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Music, Mystery Of Villa Montezuma

September 25, 1987|KENNETH HERMAN

SAN DIEGO — Jesse Shepard, the city's first international musical celebrity, would have been proud to know that San Diegans are celebrating his 139th birthday at the ornate Victorian mansion he named Villa Montezuma.

Saturday's garden party from 2-5 p.m. on the grounds of the 100-year-old villa is being thrown by the San Diego Historical Society, the organization that twice saved the Golden Hill architectural landmark that Shepard himself designed.

"We began the villa's centennial celebration with the grand re-opening in June," said Cindy Eddy, curator of the Villa Montezuma. "And Jesse's birthday party is the grand finale of that celebration." After a March, 1986, fire destroyed much of the building's second story, the historical society restored it--again--having also restored it after purchasing the deteriorated structure in 1970.

Saturday's party, which is open to the public and will feature free birthday cake and free tours of the villa, promises to be a more egalitarian affair than the high-society soirees Shepard regularly gave when he lived there. According to Eddy, Shepard's elegant 1887 residence was "not just a home, but a palace of the arts." A pianist, singer and budding author, Shepard not only performed for San Diego high society, but spiced his guest lists with notables such as California Gov. Robert Waterman and Shepard's cousin, Civil War hero Gen. Benjamin Grierson.

Shepard's oasis of culture bloomed at a propitious time, when San Diego was enjoying a land boom spurred by the completion in 1886 of the Santa Fe rail line to the city. In addition to his evident musical abilities, the enterprising artist could boast of having played for European royalty and sported souvenirs from the Russian czar. A portrait of the young Shepard painted in St. Petersburg by the Russian artist Mathieu Geslin still hangs in Villa Montezuma.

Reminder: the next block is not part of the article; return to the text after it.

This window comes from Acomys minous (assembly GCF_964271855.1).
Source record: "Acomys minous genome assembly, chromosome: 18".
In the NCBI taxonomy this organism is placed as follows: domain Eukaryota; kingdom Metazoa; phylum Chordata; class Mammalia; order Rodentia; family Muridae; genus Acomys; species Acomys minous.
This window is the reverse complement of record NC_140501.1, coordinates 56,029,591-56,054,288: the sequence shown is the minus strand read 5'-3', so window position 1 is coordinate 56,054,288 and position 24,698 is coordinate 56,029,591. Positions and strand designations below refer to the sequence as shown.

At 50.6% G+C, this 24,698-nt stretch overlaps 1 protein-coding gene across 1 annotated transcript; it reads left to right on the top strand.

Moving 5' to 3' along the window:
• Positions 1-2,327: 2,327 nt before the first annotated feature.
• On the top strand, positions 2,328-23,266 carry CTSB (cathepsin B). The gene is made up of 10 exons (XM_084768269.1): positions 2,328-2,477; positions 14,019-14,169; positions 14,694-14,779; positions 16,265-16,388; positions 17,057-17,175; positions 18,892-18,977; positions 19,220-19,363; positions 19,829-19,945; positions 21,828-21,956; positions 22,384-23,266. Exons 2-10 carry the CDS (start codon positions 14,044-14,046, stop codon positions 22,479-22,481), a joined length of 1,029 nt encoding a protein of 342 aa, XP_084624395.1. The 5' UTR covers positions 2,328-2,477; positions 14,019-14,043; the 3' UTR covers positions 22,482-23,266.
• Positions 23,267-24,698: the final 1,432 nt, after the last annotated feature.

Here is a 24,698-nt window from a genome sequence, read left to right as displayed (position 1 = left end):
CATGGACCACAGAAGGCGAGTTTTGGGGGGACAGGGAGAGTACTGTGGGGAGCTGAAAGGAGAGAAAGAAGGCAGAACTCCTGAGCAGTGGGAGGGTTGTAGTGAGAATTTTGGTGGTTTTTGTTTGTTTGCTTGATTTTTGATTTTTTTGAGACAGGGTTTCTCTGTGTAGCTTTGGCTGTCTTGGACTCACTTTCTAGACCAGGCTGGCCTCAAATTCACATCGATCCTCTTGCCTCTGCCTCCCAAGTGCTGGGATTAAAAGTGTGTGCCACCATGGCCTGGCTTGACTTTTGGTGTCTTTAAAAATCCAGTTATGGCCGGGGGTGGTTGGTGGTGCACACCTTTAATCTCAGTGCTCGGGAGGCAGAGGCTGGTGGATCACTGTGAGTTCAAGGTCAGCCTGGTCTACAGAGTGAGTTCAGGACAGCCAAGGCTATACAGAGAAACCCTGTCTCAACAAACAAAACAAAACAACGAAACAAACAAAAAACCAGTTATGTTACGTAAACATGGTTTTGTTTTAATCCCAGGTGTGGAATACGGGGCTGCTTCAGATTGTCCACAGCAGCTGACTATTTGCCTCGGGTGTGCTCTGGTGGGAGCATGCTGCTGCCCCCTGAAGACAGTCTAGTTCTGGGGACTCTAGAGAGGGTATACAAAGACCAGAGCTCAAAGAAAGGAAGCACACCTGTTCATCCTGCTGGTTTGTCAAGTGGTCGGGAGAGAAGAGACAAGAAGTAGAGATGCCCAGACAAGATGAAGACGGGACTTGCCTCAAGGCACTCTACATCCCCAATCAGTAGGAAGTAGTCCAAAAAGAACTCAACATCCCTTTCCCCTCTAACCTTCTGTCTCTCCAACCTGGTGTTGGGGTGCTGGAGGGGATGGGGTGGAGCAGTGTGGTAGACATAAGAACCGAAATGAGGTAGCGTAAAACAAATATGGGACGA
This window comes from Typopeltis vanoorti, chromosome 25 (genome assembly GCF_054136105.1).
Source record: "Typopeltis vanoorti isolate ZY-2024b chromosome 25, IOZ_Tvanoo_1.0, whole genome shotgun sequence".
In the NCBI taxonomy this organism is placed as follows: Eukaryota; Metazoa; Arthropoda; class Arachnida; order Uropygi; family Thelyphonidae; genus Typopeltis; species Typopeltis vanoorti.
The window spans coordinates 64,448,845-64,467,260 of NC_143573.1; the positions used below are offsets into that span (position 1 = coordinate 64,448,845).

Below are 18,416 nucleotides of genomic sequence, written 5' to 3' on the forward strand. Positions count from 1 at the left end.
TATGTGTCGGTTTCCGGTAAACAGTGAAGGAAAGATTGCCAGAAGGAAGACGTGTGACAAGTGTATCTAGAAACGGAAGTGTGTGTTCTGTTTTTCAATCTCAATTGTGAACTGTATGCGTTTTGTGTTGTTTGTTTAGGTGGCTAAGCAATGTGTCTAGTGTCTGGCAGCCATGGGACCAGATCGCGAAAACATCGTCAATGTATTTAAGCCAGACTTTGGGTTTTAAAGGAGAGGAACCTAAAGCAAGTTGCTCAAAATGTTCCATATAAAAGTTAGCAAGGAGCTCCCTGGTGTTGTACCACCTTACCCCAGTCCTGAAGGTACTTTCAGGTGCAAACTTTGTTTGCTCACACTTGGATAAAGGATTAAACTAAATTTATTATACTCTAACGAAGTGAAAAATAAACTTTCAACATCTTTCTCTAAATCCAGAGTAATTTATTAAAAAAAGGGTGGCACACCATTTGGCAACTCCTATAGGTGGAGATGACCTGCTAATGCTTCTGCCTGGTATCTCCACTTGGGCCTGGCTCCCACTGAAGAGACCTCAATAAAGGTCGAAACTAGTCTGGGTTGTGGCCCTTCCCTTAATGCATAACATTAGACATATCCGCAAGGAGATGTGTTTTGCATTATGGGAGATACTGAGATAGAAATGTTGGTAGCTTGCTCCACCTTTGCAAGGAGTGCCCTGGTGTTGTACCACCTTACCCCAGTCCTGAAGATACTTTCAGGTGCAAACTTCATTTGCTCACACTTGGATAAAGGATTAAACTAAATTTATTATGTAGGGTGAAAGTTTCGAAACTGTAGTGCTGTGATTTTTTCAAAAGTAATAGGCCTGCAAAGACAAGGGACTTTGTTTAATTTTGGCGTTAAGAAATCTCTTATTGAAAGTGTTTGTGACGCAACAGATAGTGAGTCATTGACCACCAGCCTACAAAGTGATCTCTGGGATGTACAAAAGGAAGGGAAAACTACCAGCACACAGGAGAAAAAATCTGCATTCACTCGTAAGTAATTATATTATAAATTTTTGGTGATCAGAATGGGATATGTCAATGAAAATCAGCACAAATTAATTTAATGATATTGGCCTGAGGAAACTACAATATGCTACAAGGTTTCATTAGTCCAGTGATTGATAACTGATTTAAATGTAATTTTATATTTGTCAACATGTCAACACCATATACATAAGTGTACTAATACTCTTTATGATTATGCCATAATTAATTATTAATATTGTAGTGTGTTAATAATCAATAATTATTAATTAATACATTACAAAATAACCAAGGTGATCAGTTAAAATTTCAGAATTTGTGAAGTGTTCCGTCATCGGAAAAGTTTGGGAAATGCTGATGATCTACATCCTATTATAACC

But Shepard was more than a gifted musician. A student of Madame Blavatsky, a medium and founder of theosophy, Shepard was a spiritualist possessed of uncanny powers. His detractors claimed that he used his personal suasion to get two fellow spiritualists, San Diego ranchers William and John High, to finance the building of his Villa Montezuma.

"He had an incredibly charismatic personality, with almost Rasputin-like powers," said Eddy. "He had the ability to keep a group enthralled. In his musical performances, he often used special effects, such as invisible, offstage musicians whose playing added a mysterious touch to his own performance."

In tribute to Shepard's spiritualist powers, the Saturday party will feature 20 psychics. For $5, they will give 10-minute readings in everything from palms and Tarot cards to astro dice, which are 12-sided dice decorated with mystical symbols, according to Eddy.

Shepard ran hot and cold on the spiritualist movement, however. While living at Villa Montezuma, he flirted with Roman Catholicism and sang at St. Joseph's Church, which later became San Diego's Catholic cathedral. But the cover of The World magazine, of Jan. 18, 1914, depicted an elderly Shepard at the piano under the headline, "Psychic Pianist Paints Music-Pictures of Your Moods."

In 1889, Shepard sold Villa Montezuma to finance another of his European excursions. He never returned to the city, finally settling in Los Angeles, where he died in 1927 in near-poverty.

In keeping with the musical interests of the building's first and most celebrated resident, the historical society regularly presents musical events in the villa's music room, the building's most spacious room. A jazz festival is held on the villa grounds each August, and Eddy is planning a classical music series to begin in January.

Shepard would be pleased.

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